The Gathering of Stones
Lough Boora Parklands, Co. Offaly, Ireland
June 20-23, 2013
by Ken Curran and Sunny Wieler
Photos by Sunny Wieler, Louise Price, Tom Egan, Paul James & Gerry Dolan
THE GATHERING, IRELAND 2013 began as a State-backed tourism drive but became much more as it was embraced, shaped and directed by the Irish people themselves. Aimed at encouraging the Irish diaspora to return to Ireland, The Gathering was not a single event but an umbrella framework within which the grassroots initiatives of private individuals and non-governmental organisations resulting in more that 5,000 varied activities nation-wide, including family reunions, community gatherings, sports, arts and cultural events.
Conception: Remember, remember, the third week of September! Annually for ten years during the third week in September Inis Oirr, one of the Aran Islands off the west coast of Ireland, has hosted a convergence of the stone tribe—the Féile na gCloch (Festival of Stone).
Inis Oirr is overlaid by the densest concentration of dry stone walls in the country. It is a very special place for lovers of dry stone and those who attend leave feeling revitalized and more enthusiastic about the craft than ever.
The camaraderie and passion for the craft experienced on the island inspired the Dry Stone Wall Association of Ireland’s members and fueled a desire to hold similar events across the country that would promote Irish dry stone heritage and the practice of the craft itself.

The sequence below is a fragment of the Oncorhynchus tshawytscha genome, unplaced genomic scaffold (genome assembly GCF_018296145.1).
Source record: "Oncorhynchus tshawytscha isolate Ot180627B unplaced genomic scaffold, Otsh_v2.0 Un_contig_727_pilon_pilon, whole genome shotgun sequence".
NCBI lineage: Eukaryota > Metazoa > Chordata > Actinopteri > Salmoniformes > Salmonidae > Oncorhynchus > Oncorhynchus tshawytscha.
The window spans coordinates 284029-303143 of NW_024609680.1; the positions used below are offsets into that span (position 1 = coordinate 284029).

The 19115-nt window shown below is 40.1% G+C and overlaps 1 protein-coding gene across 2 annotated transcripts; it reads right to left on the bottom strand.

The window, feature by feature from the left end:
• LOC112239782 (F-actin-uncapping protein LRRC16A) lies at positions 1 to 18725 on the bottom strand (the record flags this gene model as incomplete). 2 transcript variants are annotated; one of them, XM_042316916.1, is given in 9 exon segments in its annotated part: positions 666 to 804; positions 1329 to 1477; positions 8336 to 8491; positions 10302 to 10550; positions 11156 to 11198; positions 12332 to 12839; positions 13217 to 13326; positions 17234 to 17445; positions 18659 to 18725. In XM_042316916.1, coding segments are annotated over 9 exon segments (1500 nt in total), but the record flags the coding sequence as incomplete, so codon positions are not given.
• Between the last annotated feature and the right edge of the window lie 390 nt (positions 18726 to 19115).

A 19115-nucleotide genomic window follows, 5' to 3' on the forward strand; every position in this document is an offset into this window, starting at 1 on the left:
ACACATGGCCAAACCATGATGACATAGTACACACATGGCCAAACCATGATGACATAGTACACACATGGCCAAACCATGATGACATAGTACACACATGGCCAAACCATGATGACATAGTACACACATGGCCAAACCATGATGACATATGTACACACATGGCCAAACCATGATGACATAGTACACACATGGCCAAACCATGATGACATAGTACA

In 2012, Tomas Lipps, Director of the International Stone Foundation was invited to speak at Féile na gCloch. After the festival Sunny Wieler, Chairman of the DSWAI, invited Tomas to stay with him in Dublin while he conducted research for the articles he would write about Irish stonework for STONEXUS magazine in issues xII and xIII.
Still enthused from the festival, the two men discussed future collaboration between the DSWAI and the Stone Foundation. As the Guinness flowed so too did concepts for possible projects.
Immediately upon returning home, Tomas conceived of an installation in the middle of Ireland that would celebrate Irish culture. He imagined stones being gathered from around Ireland, brought to the center of the island and used to construct a stone circle. Tomas transmitted his idea to the DSWAI principals and the seed was sown.
Coincidentally Nick Aitken, Scottish master Dry Stone Waller and DSWAI forum member, contacted the group suggesting that an event be held for The Gathering in the centre of Ireland featuring a variety of stone types and a spiral design that represented Ireland’s cultural heritage. nick and Tomas’ emails arrived only days apart.
It was clear that the timing was right, a creative concept was forming and with it, an opportunity for the DSWAI to do something as an organization that would put it on the map as a group dedicated to promoting awareness of the craft of dry stone walling in Ireland and ensuring its survival there.
Tomas and Nick’s proposals were floated at an extraordinary General meeting of the DSWAI and were initially met with dissent. Some had reservations about embarking on such a large project at such an early point in the DSWAI’s development. After discussion, however, the majority present agreed to pursue the concept further—and the rest, as they say, is history.
Evolution: Communications between the early initiators and the newly formed Gathering of Stones Organizing Committee fostered the development of the concept to a prospective design. Agreement was reached on certain key elements:
- A circle, or circles.
- A midlands location. various types of stone gathered from the four provinces.
- The incorporation of several walling styles and other features.
- The creation of a monument to Irish culture and Ireland’s dry stone heritage. . .
left: The interior of the central structure; embedded in the walls are the crests of Ireland’s four provinces. Clockwise from the top left: Munster, carved by Victor Daley; Leinster, carved by Julia Gebel and Christian Helling; Ulster, carved by Alex Pantelienko; and Connacht, carved by Christian Helling. The Gathering of Stones logo was designed by Tomas Lipps.